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Who's leading Hu? Will endemic corruption, increasing wealth gaps, and the immense scale of environmental and health degradation from China's industrial revolution, lead to increased social unrest and an even greater media crackdown? Or will the waking economic giant leapfrog mistakes made during the West's industrial revolution? And, in answering this conundrum, will corporate citizenship play a role?1 Read full article
Death of a green salesman? BP and Wal-mart have moved to the opposite ends of the corporate citizenship spectrum. Wal-Mart has attracted NGOs into its orbit, as exemplified by the NGO Environmental Defense relocating its project manager to Bentonville, Arkansas, home of the giant retailer's headquarters. The environmental group has set up shop in the company's 'back yard' to work on green initiatives.18 Wal-Mart also hired former critic and Sierra Club president Adam Werbach to teach company floor employees how to consume less in their everyday lives, eat healthy food, and buy compact fluorescent light bulbs. Indeed, the so-called 'greening' of Wal-Mart has so profoundly changed the company's reputation that a prominent activist NGO decided not to campaign against Wal-Mart because they no longer make an attractive target.19 Read full article
Reframing finance At the end of August near Zurich, Switzerland, institutional investors, asset managers and listed companies gathered at the Swiss Re Centre for Global Dialogue to share thoughts on how to promote more long-term approaches to financial performance.26 The speeches generally emphasised the challenge that short-termism in financial markets is not helpful for companies wanting to plan for long-term value creation, incorporating attention to value arising from sustainability. Read full article
NGOs aren't God, AEI reports Not everyone was happy about the trends toward reframing finance in 2006. Certainly not a scholar at the American Enterprise Institute (AEI), Adam Lerrick, who in August wrote in the FT that 'vigilante non-governmental organisations have become the de facto regulators of the flow of finance to the developing world.'32 His argument is that NGO influence on Western banks is making it more costly for entrepreneurs in emerging markets to access capital. Claims such as 'not a single dollar of multilateral funds is disbursed without NGO blessing' or that there is a 'fiat by self-anointed regulators from rich nations' make governing private finance seem so extreme and far from the truth that the argument could be ignored. Read full article
Transparency matters August saw the conclusion of the consultation period of the European Commission's Green Paper on the European Transparency Initiative. The consultation engaged stakeholders on aspects of transparency in the European Union, such as lobbying and disclosure of data about the recipients of various EU countries.35 Siim Kallas, vice president of the European Commission, said that self-imposed, voluntary codes do not go far enough, particularly given their impact on legislation.36 Kallas did not spare NGOs from his criticism, decrying the fact that over €2 billion per year are channelled through them, with little attention paid to how the funds are spent.37 The Alliance for Lobbying Transparency and Ethics Regulation, a coalition of 80 NGOs, has welcomed the transparency initiative. At the same time, some NGOs, such as Friends of the Earth Europe, whose largest donor is the EU, claimed that 'the attention on NGOs is simply a distraction from the much more pressing issue of corporate accountability.'38 Read full article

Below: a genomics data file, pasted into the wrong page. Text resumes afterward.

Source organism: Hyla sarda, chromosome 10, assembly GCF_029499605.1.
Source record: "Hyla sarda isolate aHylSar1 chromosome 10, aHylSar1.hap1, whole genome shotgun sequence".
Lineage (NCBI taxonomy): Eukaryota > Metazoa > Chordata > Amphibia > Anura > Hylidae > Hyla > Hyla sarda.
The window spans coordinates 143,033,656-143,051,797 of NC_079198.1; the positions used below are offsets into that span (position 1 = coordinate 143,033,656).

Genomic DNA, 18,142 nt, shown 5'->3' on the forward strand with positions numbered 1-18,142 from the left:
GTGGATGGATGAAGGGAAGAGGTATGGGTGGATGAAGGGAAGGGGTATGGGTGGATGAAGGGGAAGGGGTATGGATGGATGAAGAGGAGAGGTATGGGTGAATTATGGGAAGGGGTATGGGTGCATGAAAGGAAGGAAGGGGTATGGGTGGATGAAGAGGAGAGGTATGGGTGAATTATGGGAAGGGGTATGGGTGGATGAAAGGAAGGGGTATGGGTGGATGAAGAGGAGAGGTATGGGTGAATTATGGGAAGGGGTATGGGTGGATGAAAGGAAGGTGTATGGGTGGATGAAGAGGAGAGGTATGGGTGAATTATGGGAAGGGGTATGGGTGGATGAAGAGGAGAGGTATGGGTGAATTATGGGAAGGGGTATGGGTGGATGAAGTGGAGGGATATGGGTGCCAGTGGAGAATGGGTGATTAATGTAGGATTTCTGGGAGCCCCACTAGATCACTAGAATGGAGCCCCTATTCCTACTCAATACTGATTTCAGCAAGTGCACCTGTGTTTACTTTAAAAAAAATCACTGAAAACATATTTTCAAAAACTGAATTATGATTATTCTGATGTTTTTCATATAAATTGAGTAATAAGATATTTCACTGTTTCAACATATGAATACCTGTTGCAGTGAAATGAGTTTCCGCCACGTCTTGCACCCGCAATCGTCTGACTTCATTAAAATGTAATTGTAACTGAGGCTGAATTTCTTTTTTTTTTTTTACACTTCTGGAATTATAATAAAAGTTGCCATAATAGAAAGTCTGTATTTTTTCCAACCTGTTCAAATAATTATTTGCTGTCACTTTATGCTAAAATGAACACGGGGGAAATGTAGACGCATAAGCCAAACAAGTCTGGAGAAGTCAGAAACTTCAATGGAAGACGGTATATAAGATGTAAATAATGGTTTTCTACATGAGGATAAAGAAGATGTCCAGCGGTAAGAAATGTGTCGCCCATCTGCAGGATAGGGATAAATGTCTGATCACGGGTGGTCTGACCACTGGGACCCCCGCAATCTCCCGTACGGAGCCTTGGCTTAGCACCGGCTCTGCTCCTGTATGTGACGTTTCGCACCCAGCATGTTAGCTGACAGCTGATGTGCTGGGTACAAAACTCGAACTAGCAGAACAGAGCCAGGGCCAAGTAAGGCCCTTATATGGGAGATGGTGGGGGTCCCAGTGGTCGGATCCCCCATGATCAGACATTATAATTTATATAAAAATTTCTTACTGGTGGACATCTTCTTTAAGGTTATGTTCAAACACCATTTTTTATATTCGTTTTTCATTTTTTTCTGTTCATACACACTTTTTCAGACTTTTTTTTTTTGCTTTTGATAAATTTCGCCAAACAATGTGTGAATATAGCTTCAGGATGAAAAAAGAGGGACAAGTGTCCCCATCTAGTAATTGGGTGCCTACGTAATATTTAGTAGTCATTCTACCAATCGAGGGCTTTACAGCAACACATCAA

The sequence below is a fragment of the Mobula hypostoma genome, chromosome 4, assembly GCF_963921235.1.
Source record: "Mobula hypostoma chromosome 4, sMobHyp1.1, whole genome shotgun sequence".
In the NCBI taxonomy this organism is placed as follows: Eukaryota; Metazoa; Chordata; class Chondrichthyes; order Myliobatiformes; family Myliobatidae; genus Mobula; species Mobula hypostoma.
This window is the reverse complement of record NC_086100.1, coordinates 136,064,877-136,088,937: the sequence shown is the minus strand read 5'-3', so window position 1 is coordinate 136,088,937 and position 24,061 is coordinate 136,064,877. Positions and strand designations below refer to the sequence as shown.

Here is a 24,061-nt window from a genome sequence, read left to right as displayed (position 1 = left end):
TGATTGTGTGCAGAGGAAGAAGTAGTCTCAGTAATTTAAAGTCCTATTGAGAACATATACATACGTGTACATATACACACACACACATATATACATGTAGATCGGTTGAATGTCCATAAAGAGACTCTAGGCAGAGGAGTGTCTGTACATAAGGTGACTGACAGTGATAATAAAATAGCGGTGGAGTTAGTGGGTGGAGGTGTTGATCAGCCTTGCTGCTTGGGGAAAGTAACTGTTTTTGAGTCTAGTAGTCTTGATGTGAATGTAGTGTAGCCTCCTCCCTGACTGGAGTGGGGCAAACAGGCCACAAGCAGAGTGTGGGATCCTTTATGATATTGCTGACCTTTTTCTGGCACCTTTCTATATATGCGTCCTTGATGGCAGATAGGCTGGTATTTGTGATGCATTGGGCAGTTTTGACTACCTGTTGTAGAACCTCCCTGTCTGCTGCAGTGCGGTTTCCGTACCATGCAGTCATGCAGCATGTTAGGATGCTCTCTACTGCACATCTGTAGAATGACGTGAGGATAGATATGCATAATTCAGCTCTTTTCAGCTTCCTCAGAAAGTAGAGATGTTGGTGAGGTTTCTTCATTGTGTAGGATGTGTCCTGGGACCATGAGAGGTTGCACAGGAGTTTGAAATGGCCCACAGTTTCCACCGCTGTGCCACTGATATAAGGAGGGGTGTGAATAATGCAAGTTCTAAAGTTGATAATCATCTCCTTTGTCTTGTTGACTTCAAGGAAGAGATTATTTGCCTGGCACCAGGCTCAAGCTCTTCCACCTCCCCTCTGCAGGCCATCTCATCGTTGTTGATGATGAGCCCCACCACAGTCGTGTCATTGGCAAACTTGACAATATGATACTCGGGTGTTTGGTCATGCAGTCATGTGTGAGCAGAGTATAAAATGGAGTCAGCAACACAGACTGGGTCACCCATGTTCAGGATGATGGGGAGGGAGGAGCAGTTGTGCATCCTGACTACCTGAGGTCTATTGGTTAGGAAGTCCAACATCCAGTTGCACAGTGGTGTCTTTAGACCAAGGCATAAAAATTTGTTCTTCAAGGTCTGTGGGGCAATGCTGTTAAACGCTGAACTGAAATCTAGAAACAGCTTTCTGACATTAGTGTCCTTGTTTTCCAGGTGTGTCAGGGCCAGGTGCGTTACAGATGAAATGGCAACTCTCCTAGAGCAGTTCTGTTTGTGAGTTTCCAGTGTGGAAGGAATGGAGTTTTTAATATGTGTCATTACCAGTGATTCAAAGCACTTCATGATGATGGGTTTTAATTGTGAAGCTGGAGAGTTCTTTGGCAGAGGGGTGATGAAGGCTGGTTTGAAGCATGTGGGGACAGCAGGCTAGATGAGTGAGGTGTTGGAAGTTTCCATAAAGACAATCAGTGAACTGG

Consuming truths As 2006 progressed it became clear that the challenge of climate change was once again rising in public consciousness in many parts of the world. The success of the film An Inconvenient Truth highlighted wide public curiosity and concern as to what is happening to our weather.41 The climate challenge is a consumption challenge: to promote human well-being while reducing the overall demand for carbon fuels, either directly or as embodied in the various products and services we use. Read full article
Taming the messenger Media's critical role in defining corporate responsibility as one that extends beyond the borders of a Western company's headquarters has long been enshrined since the exposition of sweatshop operations among Asian manufacturers contracted by major brands. Besides garments and sport shoes, the same concept has seeped through other industries, such as diamonds, mining and forest products, among others. Read full article
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